The Courier News from Blytheville, Arkansas on September 8, 1955 · Page 3
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The Courier News from Blytheville, Arkansas · Page 3

Blytheville, Arkansas
Issue Date:
Thursday, September 8, 1955
Page 3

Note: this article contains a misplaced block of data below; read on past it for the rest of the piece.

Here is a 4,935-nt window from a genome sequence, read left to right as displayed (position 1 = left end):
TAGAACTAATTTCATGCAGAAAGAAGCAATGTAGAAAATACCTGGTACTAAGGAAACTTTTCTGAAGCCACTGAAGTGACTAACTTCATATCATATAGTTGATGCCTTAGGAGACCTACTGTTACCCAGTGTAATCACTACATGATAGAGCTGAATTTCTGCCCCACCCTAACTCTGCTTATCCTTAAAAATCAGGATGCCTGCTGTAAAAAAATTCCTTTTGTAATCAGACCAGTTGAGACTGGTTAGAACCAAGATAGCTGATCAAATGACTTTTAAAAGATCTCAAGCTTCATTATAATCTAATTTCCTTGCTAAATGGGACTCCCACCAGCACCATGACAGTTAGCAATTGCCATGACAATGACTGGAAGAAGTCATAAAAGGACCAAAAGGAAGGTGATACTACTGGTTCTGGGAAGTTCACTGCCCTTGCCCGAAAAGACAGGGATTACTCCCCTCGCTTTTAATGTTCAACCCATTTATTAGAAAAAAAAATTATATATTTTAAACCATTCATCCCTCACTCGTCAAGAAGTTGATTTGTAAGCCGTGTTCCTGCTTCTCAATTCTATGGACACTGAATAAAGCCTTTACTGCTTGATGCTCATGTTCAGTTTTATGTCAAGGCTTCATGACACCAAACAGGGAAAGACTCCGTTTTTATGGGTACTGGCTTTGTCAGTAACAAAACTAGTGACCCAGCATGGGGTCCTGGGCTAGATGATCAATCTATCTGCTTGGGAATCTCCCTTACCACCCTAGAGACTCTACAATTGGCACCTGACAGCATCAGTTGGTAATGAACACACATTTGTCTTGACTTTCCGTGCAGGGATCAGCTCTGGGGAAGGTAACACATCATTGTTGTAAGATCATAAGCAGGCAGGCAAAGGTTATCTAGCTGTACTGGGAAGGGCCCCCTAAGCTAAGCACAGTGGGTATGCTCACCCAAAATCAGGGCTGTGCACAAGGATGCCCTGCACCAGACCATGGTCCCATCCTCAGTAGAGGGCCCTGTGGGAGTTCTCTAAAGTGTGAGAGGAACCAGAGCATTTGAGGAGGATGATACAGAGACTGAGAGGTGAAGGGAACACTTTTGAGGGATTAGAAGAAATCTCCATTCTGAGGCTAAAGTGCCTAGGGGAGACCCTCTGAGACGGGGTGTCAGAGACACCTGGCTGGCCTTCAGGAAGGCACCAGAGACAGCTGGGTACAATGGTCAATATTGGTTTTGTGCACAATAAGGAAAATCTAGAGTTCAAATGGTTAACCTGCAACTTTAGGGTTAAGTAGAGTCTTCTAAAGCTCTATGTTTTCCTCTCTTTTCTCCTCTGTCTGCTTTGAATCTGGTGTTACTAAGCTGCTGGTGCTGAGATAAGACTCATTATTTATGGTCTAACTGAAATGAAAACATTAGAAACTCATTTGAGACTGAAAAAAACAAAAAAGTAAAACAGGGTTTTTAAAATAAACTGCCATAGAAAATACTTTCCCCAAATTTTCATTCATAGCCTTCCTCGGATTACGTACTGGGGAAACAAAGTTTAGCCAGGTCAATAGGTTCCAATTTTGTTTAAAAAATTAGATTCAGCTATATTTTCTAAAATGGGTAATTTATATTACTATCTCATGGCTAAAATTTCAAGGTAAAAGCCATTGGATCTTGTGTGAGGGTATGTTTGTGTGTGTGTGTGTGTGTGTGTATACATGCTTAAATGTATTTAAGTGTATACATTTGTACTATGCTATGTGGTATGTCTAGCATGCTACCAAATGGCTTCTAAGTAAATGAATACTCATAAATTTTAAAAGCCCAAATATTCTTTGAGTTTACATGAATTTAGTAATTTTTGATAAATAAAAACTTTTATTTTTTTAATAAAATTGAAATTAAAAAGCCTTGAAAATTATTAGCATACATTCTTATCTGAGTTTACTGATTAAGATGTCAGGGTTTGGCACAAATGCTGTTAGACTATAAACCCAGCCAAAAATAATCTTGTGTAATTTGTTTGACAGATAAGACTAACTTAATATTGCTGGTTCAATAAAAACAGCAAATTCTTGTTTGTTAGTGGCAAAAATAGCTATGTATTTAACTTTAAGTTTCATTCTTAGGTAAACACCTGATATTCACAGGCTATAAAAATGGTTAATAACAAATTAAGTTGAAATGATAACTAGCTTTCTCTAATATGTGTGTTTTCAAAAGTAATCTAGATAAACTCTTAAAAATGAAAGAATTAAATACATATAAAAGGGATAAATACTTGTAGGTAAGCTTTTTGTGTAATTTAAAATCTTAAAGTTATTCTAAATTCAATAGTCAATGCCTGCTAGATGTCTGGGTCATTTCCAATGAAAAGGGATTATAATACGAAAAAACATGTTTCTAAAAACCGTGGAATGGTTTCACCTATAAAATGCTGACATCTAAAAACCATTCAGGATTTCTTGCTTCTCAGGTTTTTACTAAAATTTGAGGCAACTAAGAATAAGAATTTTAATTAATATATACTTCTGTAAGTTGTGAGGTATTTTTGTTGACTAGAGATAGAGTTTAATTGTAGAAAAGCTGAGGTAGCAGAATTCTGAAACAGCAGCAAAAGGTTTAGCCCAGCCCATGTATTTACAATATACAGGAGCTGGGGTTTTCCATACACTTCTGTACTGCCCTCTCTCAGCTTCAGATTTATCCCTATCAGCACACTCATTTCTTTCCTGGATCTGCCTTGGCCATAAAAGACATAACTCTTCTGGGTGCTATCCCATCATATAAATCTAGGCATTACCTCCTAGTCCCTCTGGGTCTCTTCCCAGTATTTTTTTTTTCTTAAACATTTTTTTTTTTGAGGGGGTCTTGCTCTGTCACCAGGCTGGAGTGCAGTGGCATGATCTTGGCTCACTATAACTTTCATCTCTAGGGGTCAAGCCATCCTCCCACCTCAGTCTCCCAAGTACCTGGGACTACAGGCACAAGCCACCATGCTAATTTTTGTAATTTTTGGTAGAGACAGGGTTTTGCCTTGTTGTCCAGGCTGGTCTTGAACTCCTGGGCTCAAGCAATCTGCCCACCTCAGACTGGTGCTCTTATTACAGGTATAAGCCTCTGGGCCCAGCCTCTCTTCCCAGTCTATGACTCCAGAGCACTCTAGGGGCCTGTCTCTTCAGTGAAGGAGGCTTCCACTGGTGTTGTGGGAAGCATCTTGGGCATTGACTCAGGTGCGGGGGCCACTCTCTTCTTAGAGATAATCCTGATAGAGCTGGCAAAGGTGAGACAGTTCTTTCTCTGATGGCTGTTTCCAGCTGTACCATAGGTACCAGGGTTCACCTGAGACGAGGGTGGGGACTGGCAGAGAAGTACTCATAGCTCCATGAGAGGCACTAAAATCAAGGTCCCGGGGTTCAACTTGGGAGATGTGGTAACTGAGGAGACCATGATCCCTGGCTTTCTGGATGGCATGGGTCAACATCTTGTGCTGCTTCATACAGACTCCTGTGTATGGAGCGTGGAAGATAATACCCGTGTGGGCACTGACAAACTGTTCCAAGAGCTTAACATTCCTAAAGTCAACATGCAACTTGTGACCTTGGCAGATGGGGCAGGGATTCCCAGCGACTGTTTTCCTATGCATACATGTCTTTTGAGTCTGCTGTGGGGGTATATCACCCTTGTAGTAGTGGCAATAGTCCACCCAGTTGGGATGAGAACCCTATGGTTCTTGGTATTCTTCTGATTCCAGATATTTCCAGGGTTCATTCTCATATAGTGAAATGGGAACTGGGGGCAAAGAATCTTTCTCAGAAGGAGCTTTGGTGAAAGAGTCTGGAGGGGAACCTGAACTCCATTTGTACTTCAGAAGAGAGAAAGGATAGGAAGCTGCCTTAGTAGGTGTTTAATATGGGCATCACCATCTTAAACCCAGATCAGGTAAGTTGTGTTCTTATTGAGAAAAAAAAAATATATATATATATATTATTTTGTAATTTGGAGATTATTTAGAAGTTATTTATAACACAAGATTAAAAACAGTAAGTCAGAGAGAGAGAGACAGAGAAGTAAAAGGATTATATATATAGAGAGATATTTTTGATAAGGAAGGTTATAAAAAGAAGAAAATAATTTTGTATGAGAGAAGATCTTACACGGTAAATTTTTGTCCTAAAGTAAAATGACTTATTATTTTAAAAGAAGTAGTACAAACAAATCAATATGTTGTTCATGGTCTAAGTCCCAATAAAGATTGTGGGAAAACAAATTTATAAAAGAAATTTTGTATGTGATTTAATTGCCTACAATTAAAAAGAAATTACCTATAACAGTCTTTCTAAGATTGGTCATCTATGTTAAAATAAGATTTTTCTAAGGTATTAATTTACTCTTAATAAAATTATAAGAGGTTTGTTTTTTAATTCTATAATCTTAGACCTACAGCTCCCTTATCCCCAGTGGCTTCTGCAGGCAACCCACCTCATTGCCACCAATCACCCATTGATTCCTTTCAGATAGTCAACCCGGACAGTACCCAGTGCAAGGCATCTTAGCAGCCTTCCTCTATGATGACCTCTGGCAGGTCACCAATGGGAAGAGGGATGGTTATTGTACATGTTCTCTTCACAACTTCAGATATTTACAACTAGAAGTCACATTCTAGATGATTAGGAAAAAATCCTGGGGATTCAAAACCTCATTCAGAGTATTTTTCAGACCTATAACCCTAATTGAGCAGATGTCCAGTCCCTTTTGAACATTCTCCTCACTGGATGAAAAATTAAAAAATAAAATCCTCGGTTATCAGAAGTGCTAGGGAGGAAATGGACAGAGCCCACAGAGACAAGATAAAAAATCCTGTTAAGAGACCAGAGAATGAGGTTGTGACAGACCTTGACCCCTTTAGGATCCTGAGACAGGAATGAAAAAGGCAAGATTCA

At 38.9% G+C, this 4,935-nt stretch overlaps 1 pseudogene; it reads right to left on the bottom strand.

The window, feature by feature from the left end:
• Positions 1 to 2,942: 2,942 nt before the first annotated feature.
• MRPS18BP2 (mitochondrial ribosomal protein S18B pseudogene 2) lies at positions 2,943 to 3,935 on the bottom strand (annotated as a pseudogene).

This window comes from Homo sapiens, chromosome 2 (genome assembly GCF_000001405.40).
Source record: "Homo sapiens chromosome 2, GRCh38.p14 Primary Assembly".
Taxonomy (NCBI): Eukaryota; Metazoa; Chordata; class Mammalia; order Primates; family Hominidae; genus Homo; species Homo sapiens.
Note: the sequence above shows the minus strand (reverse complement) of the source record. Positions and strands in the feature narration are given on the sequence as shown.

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THURSDAY, SEPTEMBER 8;. 1958 BLYTHEVILLE (ARK.) COURIER NEWS PAGE THRES New Found Blood Type Makes Paternity Tests More Accurate Br ALTON I* BLAKESLEB AP Science Reporter EAST LAN'SING Mich (AP) — Paternity tests can be made much more accurate through fscovery of an endreiy hew kind of blood type, two Canadian scienUsts reported They find your blood has a "protein type," in addition to the usual A, B AB or 0 type of blood. Your A-B 0 blood type is governed by the kind of red blood cells you have inherited. The scientists find you also inherit one of three types of particular proteins, never before detected, which float in the serum or liquid part of your blood. Your protein type apparently is not connected with your red cell or A-B-O type. Thus if both your parents had A type red cells you are also an A type. But if your parents' protein types differed, you inherited a different kind of protein type than they had although all three of you have A type blood. Same Laws Inheritance of the protein type seems to follow exactly the same laws of genetics as does inheritance of red cell types, said Dr. Norma Ford Walker, geneticist, and Or. Oliver Smithies, biochem- 1s.. of the University of Toronto. Paternity tests are based on analyzing the red cell blood types of a man and woman and then seeing whether the child could be their offspring. Disproves OnlJ These tests can only disprove that one individual man could not be the father of a chad by one Individual woman. They cannot prove he is not the father if the child happens to have a blood type which could have resulted from the union of a different man and a woman with those same blood types. What the protein type tests can do is to refine the question further, j If the child's protein type could! not have resulted from the combi-i nation of the man and woman's < protein types, it Would be evidence that he was not the indicated father. Bank Cashier Faces Charge LITTLE ROCK Iff) — Federal authorities yesterday announced the arrest of Shelly Lawrence Peebles, 48, former cashier of the Peoples Bank of Portland, Ashley • County, on a charge of making » fraudulent bank entry. The Federal Grand Jury, which met here last week, charged that on Aug 11, 1954 Peebles made an entry showing a $4.000 credit for Simmons Ntaional Bank of Pine Bluff rather than for the full •amount of a deposit of $5.008.61. Peebles was taken in custody Tuesday at De Witt. Bond was set at 51,000. rope work decorates the fig ne, Italy, ships, :s shown rtov«i'"by"BoatswaUi'i Mate Donald F. Noel, coxswain of the gig. SAILOR'S ART—Fancy tasseled rope work decorates tl (captain's light boat) aboard the USS Salem near_ Rome The ornamental work, long a tradition r>n U.S. titvy sh Integration Off to Scattered Start in Southern Schools Algeria is part of metropolitan each year. Nation's Oil Output Down TULSA, Okla. UK — Daily average domestic crude oil production declined 13,100 barrels to 6,682,100 barels during the Week ended Sept. 3, the Oil and Gas Journal's survey shows. A big drop in Oklahoma was the chief factor in the decline. Oklahoma lost 24.000 barrels to 541,300 during the .week, more than double the best Bain — Louisiana's 10.715-barrel advance to 731,175 barrels. The week's production raised the Journal's estimate of 1955 output to 1,653,647,900 barerls compared to 1,571,196,035 a year ago. Lower California, or Baja Californi" as it is called in Spanish] belongs to the Republic of Mexico. BOTTLE BABY—Tiger, despite its. fierce name, is just a kitten —and one with a strong instinct for the life of Reilly. This is Tiger, pet of Hilda Cuartere of Jacksonville, Fla., in a typical mealtime pose. State GOP Head In Washington WASHINGTON tfl — Ben Henley of Harrison, Ark., chairman of Arkansas' RefiibUcan State Committee, is here for a conference of state GOP chairmen which opened yesterday. The state chairmen will makt plans for the 1956 presidential election. They will fly to Denver Friday to talk with President Eisenhower. Rate have such sharp incisori that they can gnaw through lead pipes to get at water, pierce tins of jelly tumblers, work their way through poor cement- walk three inches thick, cut through slate shingles, sun-dried bricks and oalc planks. Teachers' Suit- Declined by NYC NEW YORK <fi — The city rejected yesterday a .1250.000 claim by a teacher, who was stabbed by a 15-year-old boy while conducting an cvcninp gym clasf. Comptroller Lawrence E. Gerosa said the city'.' !<•?»! obligation to protect Its citizens "runs to the general public." He said "no duty of special protecting was owed" to the iencher. The teacher, James O'Farrell. 28, has recovered enough to take a Job teaching English and dramatics at an all-girl junior hich school in DIP Bronx. His lawyer said O'Fnrrell was unable to resume teaching physical education. Migratory bird. 1 ; tend to travel along set fiyways. By THE ASSOCIATED PRESS Integrated public schools have begun the fall term in scattered sections of the South but most of those accepting both Negro and white pupils for the same classrooms are at government instilla- tions. Three Florida Air Force bases have opened integraied schools. They are MacDill AFB at Tampa, Eglin AFB at Valparaiso and Tyndal! AFB at Panama City. School principals said no count was made of the number of Negro pupils enrolling. Oak Rldee. Tenn., where public schools are financed by the Atomic Enerey Commission, opened the Oak Ridge High School and Rogersville Junior High to Negroes this week.'About 45 Negroes registered at the high school in a total enrollment of about 1,100. Fifty Negroes entered the junior hich school, which has a total of about 1,000 pupils. The high schools were the first , public schools in Tennessee to have 1 mixed classes. I Principal T. H. Dunigan of Oak I Ridge High named a Negro teacher \ to the faculty. He is Fred Brown, i who will teach printing, home me- j chanics and plastics. At Ashland. Ky., six Negro students enrolled at the junior college i after the Board of Education an- i nounced Monday that the school i would open to both races. I At Birmingham. Ala.. Federal '•• Judge H. H. Grooms granted the j University of Alabama a four! month stay of a court order to i accept Negro students. ! Several Texas communities be• gan integrated schools without in! cident. A half-dozen Negro students ; enrolled in lower grades of former ! all-white schools at Big Spring, ; and H Negroes at Austin. I Nearly 200 Negroes enrolled in ' InteEr.-.ted schools at Bexar County, where the county seat is San Antonio. 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